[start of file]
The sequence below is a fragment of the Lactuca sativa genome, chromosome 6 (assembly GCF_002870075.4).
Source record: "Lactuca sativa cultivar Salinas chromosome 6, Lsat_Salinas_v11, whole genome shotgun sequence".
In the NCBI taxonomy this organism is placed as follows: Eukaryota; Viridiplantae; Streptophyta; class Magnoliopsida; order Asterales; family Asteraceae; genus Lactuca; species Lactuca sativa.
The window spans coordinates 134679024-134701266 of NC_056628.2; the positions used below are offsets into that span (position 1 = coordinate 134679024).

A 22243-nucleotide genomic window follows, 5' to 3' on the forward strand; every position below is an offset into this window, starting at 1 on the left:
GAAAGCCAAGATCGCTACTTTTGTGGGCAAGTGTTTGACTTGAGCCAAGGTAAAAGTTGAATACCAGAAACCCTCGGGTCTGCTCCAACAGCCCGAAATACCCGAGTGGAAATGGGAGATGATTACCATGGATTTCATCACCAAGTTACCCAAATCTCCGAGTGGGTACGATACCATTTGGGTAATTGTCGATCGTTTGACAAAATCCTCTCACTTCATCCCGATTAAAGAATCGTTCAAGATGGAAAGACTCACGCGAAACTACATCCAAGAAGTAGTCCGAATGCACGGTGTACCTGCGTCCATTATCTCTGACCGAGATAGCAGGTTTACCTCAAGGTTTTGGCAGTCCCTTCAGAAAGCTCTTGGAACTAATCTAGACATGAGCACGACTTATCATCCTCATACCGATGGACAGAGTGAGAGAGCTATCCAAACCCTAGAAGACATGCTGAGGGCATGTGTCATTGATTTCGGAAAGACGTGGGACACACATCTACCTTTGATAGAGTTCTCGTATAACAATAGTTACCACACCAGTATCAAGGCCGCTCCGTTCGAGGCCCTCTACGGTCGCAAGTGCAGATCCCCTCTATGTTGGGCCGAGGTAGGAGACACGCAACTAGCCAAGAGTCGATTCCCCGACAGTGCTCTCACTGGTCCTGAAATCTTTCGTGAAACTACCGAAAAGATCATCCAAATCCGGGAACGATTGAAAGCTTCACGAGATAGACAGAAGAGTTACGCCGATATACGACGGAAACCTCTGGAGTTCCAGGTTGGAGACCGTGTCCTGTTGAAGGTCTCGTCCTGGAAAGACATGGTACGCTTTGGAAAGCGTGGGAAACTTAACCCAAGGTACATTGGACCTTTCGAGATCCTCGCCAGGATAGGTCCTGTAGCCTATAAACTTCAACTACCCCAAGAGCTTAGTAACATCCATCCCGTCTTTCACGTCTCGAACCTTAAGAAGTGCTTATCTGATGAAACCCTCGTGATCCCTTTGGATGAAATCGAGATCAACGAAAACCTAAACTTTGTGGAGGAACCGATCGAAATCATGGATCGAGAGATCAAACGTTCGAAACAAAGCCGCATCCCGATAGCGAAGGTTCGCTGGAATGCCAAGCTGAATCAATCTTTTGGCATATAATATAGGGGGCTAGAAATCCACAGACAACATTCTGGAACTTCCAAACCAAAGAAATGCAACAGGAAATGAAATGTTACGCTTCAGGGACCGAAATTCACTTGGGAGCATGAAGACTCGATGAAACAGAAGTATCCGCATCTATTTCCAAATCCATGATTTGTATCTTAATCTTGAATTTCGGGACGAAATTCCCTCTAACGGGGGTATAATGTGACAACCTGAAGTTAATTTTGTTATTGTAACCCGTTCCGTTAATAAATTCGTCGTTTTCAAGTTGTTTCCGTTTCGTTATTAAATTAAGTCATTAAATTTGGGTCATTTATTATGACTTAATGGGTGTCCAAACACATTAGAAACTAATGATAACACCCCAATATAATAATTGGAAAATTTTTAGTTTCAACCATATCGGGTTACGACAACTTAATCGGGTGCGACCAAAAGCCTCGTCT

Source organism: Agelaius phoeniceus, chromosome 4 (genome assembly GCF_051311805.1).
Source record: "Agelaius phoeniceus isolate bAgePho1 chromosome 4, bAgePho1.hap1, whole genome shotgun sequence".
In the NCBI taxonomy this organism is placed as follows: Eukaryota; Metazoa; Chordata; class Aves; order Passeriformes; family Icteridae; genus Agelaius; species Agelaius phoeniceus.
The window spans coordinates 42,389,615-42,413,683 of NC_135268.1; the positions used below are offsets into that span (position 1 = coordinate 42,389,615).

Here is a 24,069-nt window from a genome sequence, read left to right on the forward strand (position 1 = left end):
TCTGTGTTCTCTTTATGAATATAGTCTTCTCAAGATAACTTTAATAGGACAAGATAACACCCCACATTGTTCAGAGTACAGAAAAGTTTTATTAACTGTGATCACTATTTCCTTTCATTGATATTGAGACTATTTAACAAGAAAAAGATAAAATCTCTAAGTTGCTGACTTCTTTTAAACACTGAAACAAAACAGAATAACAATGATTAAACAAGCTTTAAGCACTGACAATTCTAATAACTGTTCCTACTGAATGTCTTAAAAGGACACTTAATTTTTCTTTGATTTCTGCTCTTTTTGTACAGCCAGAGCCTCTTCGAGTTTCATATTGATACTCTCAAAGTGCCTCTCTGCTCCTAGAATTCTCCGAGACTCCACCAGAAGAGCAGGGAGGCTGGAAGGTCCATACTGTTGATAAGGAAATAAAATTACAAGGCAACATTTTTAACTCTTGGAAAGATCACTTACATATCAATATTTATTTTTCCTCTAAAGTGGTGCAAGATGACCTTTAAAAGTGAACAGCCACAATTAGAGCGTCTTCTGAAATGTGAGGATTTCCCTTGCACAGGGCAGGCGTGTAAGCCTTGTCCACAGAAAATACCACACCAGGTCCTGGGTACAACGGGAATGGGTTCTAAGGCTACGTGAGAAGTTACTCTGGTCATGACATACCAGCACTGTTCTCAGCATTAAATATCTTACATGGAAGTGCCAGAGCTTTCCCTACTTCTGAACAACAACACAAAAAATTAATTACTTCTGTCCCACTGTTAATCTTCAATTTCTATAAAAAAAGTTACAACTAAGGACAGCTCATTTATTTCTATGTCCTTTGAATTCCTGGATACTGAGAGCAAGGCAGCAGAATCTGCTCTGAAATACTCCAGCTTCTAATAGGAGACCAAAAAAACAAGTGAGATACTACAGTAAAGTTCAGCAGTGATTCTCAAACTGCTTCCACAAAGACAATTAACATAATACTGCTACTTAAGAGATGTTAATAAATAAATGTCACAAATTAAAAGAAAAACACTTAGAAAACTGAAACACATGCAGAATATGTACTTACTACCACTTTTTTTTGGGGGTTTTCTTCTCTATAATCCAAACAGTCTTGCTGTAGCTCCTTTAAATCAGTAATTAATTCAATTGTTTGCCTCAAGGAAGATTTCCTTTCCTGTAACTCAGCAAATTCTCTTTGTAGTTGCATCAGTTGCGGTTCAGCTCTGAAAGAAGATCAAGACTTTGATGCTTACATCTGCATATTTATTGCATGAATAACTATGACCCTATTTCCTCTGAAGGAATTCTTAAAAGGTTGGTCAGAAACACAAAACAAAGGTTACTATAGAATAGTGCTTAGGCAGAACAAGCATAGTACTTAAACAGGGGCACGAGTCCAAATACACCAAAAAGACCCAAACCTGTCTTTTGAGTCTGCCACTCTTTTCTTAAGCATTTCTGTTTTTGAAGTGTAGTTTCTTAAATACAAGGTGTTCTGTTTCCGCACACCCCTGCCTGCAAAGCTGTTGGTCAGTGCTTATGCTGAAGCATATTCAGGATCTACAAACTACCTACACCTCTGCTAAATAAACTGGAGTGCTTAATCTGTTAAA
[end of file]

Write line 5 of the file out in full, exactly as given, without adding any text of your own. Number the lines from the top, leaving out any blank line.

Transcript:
A 22243-nucleotide genomic window follows, 5' to 3' on the forward strand; every position below is an offset into this window, starting at 1 on the left: